Defence Minister Virtually Inaugurates Fifth World Congress on Disaster Management

Indian Army

New Delhi: Virtually inaugurating the Fifth World Congress on Disaster Management here November 24, Defence Minister Rajnath Singh said India’s “Armed Forces have time and again demonstrated that they care for and stand by the country’s partners in times of need without distinguishing between natural or man-made disasters.”

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He reiterated India’s vision for the Indian Ocean encapsulated by the concept of SAGAR (Security and Growth for All in the Region) as articulated by Prime Minister  Narendra Modi.

Singh  underlined that SAGAR has both distinct and inter-related elements such as deepening economic and security cooperation among the littoral states; enhancing capacities to safeguard land and maritime territories; working towards sustainable regional development; Blue Economy and promoting collective action to deal with non-traditional threats like natural disasters, piracy and terrorism.

Singh maintained that while each of these elements requires equal attention, developing an effective response mechanism to address humanitarian crises and natural disasters is one of the most important pillars of SAGAR. India’s engagement with the world and especially the Indian Ocean Region (IOR) has been robustly strong, he said, lauding the Armed Forces for being the first responders in the region for Humanitarian Aid and Disaster Relief (HADR) operations.

He said, India’s unique position in the IOR, complemented by a capability of the Armed Forces, enables it to contribute significantly in HADR situations.

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The Minister made special mention of some notable HADR missions in the IOR undertaken by India in recent years, including Operation Rahat in Yemen in 2015 when India rescued and evacuated over 6,700 persons, including over 1,940 citizens of more than 40 other countries; cyclone in Sri Lanka in 2016; earthquake in Indonesia in 2019; Cyclone Idai in Mozambique and flooding and landslides in Madagascar in January 2020 where Indian assistance was promptly provided.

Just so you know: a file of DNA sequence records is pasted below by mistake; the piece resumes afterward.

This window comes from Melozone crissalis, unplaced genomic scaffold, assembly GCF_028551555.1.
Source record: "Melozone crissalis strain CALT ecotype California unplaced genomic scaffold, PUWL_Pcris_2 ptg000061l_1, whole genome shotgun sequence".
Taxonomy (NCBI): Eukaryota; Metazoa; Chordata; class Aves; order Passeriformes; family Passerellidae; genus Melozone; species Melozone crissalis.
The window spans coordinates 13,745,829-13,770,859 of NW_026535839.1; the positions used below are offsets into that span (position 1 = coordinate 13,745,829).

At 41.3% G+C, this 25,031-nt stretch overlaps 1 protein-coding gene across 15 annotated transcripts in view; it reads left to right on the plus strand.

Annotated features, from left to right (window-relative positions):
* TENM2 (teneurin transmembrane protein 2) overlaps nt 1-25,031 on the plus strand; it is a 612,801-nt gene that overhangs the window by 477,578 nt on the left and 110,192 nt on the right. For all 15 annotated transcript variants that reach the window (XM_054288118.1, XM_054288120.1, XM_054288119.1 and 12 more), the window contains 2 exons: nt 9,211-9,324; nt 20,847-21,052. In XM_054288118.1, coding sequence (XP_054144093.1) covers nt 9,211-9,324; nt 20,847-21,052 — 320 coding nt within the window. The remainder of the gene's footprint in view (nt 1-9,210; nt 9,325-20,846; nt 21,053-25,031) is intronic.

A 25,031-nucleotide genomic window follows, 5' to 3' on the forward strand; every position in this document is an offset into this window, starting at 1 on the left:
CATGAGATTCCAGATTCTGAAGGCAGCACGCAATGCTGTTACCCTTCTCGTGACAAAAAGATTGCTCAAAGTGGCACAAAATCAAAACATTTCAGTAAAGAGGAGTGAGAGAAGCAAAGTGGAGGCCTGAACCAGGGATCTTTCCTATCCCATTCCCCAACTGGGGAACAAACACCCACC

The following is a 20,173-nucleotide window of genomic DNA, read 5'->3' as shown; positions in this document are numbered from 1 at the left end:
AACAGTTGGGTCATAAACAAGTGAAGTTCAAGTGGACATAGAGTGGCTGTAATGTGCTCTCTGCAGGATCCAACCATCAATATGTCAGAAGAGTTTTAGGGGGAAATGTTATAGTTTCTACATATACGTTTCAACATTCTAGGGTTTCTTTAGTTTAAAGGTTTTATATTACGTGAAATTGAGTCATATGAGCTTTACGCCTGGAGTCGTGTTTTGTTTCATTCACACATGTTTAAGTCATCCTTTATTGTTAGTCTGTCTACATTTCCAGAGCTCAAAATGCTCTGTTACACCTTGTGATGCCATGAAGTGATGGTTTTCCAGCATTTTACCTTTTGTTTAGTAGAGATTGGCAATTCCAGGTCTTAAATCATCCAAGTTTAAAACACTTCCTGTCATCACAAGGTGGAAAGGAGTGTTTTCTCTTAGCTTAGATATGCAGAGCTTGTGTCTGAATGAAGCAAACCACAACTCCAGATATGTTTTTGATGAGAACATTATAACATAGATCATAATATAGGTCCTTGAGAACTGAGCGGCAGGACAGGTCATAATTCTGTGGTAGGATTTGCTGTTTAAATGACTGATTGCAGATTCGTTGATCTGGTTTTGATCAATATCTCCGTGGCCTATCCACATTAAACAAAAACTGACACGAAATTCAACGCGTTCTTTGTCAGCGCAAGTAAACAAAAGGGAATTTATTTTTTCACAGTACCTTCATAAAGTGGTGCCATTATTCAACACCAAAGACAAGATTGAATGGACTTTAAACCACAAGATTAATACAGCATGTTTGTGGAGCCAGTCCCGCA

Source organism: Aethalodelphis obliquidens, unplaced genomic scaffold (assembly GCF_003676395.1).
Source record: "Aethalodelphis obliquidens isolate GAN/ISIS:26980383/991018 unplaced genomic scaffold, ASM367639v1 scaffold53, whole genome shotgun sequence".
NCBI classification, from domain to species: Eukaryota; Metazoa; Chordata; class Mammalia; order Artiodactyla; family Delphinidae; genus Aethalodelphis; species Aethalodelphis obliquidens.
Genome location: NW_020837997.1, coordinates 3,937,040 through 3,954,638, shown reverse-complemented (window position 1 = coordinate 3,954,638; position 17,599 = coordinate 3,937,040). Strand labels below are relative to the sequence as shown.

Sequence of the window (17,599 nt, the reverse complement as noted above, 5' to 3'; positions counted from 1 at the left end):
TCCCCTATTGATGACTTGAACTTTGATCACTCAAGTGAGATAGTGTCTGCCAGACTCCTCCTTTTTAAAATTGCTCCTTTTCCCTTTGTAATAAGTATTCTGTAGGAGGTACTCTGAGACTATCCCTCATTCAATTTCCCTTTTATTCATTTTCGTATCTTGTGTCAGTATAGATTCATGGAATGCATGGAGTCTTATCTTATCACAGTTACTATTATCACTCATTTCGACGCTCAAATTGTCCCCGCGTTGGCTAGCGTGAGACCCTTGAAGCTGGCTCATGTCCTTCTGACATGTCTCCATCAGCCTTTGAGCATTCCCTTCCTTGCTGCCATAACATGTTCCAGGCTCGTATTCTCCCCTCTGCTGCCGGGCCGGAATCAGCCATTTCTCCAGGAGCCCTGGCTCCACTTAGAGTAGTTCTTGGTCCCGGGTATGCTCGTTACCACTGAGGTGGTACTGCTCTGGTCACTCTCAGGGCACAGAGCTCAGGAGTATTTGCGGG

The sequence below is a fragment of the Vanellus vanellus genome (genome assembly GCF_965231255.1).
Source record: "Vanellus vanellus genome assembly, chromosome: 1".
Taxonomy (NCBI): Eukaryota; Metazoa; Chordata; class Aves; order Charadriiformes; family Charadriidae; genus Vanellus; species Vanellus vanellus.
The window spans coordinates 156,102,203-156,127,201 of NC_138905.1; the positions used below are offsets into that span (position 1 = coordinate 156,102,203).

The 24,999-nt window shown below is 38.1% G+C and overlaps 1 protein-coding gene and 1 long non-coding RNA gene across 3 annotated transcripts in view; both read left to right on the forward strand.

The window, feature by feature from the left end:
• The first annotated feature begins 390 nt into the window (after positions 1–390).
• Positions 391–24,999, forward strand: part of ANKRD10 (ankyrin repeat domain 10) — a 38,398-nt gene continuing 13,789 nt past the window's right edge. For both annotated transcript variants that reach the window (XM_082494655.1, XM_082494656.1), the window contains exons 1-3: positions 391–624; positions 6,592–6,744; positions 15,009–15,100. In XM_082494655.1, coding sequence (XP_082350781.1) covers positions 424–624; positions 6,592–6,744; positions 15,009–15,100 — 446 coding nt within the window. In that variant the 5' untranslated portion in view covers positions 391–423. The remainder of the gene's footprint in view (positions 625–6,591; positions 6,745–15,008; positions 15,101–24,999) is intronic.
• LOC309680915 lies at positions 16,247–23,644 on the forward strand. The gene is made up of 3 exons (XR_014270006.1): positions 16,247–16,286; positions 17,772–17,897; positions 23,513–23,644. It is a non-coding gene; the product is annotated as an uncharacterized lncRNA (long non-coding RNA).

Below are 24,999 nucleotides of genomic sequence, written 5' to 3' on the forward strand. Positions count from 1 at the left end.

He said the COVID-19 pandemic has not dented India’s commitment, which was demonstrated by India’s response during the Oil Spill in Mauritius in August 2020 and Oil tanker fire in Sri Lanka in September 2020. India taking lead and offering expertise of Disaster Resilient Infrastructure (DRI) to its friendly countries was also highlighted by Singh.

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“Coalition for Disaster Resilient Infrastructure (CDRI) was first proposed by India during the 2016 Asian Ministerial Conference on Disaster Risk Reduction held in New Delhi. It is today an international coalition of countries, United Nations (UN) agencies, multilateral development banks, the private sector and academic institutions, that aim to promote disaster-resilient infrastructure,” he said.

The Minister said India has been regularly conducting exercises to deepen the HADR co-operation and co-ordination with its neighbours and friendly countries with a focus on sharing expertise and building capabilities.

Singh shared his views on the challenging geo-political landscape and the traditional and non-traditional threats including natural calamities like COVID-19 faced by the world.

He said, to deal with the pandemic, India has developed a large capacity for production of COVID-19 vaccines and is extending help to many countries. He emphasised on the need for a collective solution to deal with global challenges in the post-pandemic world. He said, the pandemic has reaffirmed the centrality of multilateralism in the interconnected world for matters not only related to international security but also disaster management.

Singh also spoke about the emerging cutting-edge technologies in the fields of space, communication, bio-engineering, bio-medics and artificial intelligence. The Minister stressed on sharing the benefits of these technologies with all along with funding initiatives for capacity development for better application a